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Context: In January I will be taking a concurrent programming examination, part of which will involve calculating the number of interleavings based on a formula which divides two sets of factorials.

The problem I have is that calculators are prohibited, so it must be calculated on pen and paper, so I wonder what the best strategy is here?

The professor's suggestion was to simplify the factorial division, but the example he used didn't show how he simplified it, but also the numbers he was using were smaller.

One example I worked on is as follows:

12! / (6! x 6!)

The smallest I can simplify this to is as follows (although let me know if it can be simplified further as I may be wrong):

(2 * 11 * 10 * 3 * 4 * 7) \ (5 * 4)

This still seems like an excessive calculation for pen and paper (the question will be worth a single mark, also).

What would you suggest as a strategy for calculating the division of two factorials on pen and paper? (the goal being to come up with a strategy which takes the least amount of time to work out using pen and paper).

The result must be expressed as a single number, so using this example the result would be 924.


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up vote 4 down vote accepted

You can immediately cancel the $2\times10$ on the top with the $5\times4$ on the bottom, leaving $11\times3\times4\times7$.


The calculation shouldn't be too hard: $3\times4$ is easy, $12\times7$ is also pretty easy, and multiplication by $11$ is simple: If the two digits are $xy$, then $11\times xy=x(x+y)y$ (potentially carrying digits), which is easy to do mentally. For example, $11\times 23=253$. How big are these factorials going to be exactly?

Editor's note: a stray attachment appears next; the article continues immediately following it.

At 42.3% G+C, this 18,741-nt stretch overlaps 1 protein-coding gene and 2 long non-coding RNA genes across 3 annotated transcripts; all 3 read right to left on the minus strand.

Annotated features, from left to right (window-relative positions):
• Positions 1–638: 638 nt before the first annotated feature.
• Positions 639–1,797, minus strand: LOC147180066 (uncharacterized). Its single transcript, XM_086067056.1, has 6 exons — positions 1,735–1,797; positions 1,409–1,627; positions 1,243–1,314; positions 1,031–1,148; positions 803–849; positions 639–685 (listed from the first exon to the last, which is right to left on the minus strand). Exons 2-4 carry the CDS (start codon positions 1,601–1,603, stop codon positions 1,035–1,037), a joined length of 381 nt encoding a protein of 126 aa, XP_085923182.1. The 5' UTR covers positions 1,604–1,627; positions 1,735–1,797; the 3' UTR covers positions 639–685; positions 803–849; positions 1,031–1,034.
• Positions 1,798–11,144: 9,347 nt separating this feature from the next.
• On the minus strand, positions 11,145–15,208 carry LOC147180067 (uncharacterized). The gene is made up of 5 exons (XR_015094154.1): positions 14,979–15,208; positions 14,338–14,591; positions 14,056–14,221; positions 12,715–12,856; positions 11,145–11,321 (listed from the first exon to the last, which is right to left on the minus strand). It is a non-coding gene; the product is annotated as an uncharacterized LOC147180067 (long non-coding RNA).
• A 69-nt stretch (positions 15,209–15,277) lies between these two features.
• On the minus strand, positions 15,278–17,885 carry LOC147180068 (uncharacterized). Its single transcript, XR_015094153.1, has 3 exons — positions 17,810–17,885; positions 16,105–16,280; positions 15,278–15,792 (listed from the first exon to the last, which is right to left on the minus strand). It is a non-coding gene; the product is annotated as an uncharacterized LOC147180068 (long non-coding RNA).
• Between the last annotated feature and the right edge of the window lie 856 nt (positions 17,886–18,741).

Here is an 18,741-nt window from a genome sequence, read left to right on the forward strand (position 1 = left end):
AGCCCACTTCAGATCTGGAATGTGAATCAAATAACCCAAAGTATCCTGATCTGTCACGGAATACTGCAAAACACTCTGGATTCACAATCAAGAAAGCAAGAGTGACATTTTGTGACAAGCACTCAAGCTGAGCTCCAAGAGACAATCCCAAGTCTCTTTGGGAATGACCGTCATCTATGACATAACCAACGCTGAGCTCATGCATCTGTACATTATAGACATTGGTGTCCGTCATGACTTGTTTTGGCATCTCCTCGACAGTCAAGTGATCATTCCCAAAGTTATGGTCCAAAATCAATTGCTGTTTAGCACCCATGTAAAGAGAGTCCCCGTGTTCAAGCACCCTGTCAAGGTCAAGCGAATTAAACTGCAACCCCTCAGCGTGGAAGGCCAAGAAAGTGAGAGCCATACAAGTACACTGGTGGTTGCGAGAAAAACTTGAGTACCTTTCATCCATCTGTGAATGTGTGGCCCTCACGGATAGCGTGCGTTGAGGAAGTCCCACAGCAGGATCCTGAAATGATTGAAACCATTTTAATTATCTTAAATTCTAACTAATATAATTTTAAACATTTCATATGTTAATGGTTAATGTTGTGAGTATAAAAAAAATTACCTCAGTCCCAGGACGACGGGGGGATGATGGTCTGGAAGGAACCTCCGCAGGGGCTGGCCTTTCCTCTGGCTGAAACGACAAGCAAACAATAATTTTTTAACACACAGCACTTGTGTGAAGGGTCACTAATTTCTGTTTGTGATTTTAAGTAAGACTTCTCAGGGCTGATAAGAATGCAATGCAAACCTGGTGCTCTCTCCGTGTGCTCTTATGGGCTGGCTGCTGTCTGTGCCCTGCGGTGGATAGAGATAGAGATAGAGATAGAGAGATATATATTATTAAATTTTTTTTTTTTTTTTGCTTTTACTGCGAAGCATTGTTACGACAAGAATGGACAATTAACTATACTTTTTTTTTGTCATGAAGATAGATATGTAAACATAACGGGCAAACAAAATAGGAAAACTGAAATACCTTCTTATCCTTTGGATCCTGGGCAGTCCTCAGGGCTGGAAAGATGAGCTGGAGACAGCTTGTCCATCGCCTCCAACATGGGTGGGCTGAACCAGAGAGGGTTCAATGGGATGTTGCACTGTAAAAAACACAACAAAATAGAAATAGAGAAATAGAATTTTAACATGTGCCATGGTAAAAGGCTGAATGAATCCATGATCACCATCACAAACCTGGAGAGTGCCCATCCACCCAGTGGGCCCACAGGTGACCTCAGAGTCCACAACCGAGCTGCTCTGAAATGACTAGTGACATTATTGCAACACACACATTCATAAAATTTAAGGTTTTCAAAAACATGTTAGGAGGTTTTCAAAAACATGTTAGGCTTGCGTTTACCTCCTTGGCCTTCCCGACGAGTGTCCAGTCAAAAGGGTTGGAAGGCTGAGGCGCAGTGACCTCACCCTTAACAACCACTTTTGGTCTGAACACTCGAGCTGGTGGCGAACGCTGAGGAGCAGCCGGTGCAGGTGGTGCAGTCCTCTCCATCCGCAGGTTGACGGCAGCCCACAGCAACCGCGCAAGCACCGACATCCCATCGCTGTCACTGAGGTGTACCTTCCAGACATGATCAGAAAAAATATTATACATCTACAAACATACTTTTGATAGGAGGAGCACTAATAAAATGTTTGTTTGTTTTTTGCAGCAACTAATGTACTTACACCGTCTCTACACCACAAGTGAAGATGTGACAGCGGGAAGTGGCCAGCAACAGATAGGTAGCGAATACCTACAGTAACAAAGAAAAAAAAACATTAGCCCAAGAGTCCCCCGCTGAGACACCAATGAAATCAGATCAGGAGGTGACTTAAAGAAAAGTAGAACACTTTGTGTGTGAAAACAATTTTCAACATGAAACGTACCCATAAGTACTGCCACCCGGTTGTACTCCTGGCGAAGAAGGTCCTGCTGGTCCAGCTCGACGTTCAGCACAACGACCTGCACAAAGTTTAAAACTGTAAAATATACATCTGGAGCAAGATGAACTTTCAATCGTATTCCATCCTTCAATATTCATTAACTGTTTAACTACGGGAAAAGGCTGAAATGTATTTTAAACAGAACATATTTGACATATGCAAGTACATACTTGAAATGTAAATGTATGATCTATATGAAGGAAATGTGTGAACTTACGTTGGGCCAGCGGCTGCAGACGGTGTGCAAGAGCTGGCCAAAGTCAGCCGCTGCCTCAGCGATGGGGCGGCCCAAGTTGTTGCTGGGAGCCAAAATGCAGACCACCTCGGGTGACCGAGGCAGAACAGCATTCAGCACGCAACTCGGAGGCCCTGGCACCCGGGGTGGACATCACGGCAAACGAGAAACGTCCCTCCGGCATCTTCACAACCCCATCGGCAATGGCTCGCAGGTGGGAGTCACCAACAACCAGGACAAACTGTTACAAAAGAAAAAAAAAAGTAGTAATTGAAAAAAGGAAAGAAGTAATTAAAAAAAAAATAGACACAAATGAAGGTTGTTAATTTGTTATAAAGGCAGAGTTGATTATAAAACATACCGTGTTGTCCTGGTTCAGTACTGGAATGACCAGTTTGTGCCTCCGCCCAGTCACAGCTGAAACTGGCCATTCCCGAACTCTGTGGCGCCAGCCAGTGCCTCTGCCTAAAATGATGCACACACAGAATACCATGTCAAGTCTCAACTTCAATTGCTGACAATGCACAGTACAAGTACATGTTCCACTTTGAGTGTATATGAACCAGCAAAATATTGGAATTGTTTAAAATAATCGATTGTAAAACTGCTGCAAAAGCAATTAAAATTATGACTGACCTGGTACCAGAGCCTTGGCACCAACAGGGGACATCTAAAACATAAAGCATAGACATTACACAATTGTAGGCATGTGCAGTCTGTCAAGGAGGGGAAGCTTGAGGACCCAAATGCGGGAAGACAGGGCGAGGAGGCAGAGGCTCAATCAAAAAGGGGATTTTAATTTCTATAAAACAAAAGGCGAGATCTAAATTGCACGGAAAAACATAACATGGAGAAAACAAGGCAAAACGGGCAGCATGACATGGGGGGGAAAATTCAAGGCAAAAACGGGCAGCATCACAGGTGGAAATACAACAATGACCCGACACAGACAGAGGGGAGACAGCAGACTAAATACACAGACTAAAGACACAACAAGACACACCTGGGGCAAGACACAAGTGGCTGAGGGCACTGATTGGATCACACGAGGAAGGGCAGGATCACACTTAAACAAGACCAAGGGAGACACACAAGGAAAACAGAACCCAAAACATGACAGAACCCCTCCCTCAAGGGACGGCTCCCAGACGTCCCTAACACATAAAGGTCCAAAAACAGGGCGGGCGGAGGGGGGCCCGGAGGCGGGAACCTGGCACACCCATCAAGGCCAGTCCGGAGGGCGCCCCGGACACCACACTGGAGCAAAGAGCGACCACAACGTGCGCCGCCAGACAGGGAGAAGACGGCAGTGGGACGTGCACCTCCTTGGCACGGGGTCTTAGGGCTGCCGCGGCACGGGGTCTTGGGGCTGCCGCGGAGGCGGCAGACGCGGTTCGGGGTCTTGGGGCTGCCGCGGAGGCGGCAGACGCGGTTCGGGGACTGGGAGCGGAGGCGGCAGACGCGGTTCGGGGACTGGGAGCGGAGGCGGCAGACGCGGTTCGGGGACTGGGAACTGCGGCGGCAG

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I think what the professor said was that the result would be no larger than 1,000 (or something to that effect), so there shouldn't be any excessive calculations. – Ciaran Gallagher Dec 19 '12 at 22:18
@CiaranG Then this'll probably be as complicated as it'll get. You have the right idea for simplifying it. Just note that since the result will always be an integer, you can always cancel enough to get rid of the denominator. Do that first and then just carry through the remaining multiplications. It might be a little tedious, but it shouldn't be too bad that way. – Robert Mastragostino Dec 20 '12 at 0:27

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